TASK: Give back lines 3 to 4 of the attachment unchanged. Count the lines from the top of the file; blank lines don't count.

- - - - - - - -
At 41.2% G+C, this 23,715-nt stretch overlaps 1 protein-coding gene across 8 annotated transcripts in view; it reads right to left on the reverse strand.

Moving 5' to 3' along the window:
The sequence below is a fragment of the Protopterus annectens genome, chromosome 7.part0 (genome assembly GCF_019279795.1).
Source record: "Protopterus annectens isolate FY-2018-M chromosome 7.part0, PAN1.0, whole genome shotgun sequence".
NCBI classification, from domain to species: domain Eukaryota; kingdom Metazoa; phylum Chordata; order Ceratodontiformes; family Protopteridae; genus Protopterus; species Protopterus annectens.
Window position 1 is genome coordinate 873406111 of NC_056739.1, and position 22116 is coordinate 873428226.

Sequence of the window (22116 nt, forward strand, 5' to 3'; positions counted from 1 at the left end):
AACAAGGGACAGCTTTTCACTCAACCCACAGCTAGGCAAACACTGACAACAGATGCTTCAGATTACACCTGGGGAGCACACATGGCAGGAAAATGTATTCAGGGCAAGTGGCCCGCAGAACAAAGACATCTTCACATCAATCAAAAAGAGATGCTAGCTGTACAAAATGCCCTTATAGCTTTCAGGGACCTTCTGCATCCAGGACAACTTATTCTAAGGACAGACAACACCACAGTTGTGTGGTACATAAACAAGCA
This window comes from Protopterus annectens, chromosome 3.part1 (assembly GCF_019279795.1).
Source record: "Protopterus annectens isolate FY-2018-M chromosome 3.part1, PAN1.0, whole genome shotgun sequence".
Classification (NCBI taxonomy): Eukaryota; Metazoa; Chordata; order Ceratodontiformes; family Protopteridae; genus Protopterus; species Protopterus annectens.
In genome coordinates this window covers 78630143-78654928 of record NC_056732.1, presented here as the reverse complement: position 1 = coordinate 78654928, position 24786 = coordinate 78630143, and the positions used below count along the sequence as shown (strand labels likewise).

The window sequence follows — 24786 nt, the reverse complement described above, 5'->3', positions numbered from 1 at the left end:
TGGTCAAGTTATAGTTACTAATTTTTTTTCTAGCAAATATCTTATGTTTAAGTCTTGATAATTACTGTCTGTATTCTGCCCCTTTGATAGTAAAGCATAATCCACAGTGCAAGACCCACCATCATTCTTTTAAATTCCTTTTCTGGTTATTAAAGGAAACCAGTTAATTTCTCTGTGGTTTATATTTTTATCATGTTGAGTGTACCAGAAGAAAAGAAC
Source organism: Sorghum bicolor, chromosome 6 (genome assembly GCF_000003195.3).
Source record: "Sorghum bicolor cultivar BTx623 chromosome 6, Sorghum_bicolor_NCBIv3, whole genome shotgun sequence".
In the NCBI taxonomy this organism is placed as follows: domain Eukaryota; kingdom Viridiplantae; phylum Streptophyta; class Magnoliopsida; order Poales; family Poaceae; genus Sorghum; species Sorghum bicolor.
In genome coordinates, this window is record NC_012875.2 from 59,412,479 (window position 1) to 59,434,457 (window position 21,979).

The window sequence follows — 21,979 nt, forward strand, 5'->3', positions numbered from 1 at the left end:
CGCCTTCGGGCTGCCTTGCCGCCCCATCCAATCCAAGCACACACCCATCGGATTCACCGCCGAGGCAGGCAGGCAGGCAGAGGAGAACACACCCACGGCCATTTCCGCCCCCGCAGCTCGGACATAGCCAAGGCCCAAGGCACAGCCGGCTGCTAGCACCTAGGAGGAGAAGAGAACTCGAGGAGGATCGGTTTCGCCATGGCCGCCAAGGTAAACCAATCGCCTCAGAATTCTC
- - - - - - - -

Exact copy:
The sequence below is a fragment of the Protopterus annectens genome, chromosome 7.part0 (genome assembly GCF_019279795.1).
Source record: "Protopterus annectens isolate FY-2018-M chromosome 7.part0, PAN1.0, whole genome shotgun sequence".